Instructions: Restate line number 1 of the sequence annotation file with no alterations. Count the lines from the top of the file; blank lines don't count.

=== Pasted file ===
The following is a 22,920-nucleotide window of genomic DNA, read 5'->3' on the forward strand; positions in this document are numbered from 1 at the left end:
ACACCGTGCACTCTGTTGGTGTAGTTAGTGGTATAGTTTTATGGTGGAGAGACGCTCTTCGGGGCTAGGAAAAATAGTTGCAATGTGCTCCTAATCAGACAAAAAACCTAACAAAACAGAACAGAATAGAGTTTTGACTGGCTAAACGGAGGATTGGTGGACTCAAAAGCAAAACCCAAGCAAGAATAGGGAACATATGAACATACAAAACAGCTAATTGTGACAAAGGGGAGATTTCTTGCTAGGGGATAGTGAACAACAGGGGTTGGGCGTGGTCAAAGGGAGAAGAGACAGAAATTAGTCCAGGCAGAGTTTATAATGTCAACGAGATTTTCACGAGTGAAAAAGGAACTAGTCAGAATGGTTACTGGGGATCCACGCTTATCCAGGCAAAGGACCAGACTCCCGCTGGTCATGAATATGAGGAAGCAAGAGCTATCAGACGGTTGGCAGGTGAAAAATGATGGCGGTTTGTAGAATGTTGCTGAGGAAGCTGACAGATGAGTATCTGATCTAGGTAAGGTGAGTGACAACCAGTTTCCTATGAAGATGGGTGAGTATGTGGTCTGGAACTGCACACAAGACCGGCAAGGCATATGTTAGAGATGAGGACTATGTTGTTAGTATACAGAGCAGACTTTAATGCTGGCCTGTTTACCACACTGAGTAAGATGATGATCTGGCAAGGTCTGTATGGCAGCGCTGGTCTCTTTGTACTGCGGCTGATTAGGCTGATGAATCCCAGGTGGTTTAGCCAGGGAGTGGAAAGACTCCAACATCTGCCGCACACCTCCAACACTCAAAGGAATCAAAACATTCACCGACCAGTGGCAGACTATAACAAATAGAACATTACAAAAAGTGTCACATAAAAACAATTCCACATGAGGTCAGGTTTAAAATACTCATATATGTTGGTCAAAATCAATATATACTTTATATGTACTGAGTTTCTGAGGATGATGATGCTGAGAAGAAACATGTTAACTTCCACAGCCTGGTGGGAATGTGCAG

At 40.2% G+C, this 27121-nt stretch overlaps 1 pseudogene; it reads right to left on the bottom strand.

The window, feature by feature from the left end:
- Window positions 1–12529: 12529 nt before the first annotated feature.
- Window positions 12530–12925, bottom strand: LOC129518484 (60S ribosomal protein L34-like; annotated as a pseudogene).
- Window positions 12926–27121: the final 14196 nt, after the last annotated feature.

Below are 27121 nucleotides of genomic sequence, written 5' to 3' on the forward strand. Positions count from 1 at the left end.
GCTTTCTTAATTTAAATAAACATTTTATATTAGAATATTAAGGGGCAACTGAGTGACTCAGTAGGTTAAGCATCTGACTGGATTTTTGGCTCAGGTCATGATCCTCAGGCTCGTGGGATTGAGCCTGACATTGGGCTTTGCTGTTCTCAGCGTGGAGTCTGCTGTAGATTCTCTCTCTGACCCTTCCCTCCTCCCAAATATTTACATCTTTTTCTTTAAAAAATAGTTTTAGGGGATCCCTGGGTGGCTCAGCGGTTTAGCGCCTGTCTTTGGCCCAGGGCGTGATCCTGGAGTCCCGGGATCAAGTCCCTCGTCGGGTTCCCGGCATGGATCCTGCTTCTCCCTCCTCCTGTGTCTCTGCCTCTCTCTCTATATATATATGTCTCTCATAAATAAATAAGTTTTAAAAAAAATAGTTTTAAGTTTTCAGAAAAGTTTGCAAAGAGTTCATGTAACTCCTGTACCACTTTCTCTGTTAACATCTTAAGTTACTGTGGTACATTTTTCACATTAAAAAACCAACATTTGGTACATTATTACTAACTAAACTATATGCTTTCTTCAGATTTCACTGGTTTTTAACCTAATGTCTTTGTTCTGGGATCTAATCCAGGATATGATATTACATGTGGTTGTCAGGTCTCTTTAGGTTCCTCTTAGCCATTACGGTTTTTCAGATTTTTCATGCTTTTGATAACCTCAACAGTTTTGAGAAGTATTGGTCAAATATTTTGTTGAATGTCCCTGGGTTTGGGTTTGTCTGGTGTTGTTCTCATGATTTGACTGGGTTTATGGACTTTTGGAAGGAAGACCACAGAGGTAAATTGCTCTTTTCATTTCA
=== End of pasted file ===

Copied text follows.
The following is a 22,920-nucleotide window of genomic DNA, read 5'->3' on the forward strand; positions in this document are numbered from 1 at the left end: